Sunday, 21 May 2017

Dayna Ali

                              Above: Photograph by Laurence Winram
Dayna Ali's degree production took Irvine Welsh's 'Marabou Stock Nightmares' as it's theme. Dayna bought it to a heightened horror and surrealism by the animation of the marabou Stork. The costume is designed to be worn back to front, with the actor patrolling the stage backwards.  The storks costume uses elements from football casuals with it's merging of football attire (all perfectly and disgustingly stained) and the mask and wings of the stork.

Saturday, 20 May 2017

Ellie Finch

This week saw the annual performance costume show at Edinburgh College of Art. This show stopping costume of 'Marian' is by Ellie Finch designed for 'The Merry Adventures of Robin Hood' by Howard Pyke.
The English folktale is retold in contemporary Mexico focussing on the economic inequality and rise in violence due to the drug trade. Marian's headpiece is adorned with syringes and poppies that are reflected in the kaleidoscopic design of her full skirt which is a complex pattern of syringes, machine guns, and cannabis leaves.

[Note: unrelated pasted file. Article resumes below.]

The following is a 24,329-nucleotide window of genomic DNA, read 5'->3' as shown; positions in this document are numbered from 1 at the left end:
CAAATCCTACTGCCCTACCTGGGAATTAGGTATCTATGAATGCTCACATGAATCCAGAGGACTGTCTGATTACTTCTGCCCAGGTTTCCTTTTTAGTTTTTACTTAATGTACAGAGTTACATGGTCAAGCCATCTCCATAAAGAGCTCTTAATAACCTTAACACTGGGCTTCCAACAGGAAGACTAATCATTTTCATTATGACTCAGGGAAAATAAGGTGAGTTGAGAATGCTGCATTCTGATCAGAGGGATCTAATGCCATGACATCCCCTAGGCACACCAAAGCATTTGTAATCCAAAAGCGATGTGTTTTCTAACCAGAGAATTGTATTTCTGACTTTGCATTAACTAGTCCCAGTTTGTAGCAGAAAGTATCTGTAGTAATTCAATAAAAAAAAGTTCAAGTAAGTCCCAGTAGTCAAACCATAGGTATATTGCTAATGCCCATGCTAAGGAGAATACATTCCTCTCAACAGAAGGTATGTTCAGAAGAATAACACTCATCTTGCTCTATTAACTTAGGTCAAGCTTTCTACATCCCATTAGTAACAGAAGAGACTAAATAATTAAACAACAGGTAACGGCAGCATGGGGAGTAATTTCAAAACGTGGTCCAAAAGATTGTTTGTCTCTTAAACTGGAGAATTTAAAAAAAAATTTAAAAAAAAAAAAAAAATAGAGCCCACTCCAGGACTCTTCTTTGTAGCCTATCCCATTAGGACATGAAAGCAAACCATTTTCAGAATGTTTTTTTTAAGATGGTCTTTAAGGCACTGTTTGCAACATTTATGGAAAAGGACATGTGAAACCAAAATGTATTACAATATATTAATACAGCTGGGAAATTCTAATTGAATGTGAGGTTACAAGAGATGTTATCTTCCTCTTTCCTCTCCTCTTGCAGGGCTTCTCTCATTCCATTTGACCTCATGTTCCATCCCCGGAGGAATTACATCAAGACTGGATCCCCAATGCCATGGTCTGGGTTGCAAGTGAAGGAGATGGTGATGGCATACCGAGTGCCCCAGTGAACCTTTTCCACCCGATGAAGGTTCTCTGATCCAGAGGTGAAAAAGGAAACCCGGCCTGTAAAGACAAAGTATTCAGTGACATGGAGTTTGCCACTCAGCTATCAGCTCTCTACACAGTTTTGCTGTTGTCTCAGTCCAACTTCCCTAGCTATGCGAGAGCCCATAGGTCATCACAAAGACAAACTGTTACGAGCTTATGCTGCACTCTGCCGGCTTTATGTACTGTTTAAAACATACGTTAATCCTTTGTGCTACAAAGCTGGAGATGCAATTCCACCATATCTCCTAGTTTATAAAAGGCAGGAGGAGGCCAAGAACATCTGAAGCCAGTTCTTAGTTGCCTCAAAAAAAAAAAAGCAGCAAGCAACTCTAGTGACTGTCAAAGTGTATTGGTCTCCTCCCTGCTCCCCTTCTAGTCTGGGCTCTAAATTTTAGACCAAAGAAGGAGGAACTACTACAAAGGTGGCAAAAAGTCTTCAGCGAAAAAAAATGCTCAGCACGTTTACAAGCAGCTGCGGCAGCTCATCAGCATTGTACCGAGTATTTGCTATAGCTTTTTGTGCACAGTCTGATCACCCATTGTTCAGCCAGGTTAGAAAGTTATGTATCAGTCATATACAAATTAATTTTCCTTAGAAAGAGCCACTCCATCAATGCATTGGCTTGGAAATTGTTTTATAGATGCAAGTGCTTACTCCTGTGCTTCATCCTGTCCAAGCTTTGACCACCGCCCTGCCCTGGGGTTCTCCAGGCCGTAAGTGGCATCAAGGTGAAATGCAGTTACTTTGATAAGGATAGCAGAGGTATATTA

Wednesday, 10 May 2017

Gergei Erdel

Gergei Erdei's shell-encrusted collection from London College of Fashion's MA show, inspired by 19th Century Sailor’s Valentines. Gergei's mask work reminds me of the wonderful work of James Merry for Bjork.

Sunday, 23 April 2017

Nguyen Cong Tri

Nguyen Cong Tri has created a collection celebrating the flower vendors of Saigon, this elegant monochrome collection is punctuated with splashes and textures of blooms and plants, like flowers growing through the cracks in the street.  
“Throughout my collection there are two different design perspectives. The front is a very simple, monochrome color, inspired by the way in which the flower ladies go about earning their living. The back is inspired by the flowers carried on their backs that appear to silently flood the city with oxygen and colour.’’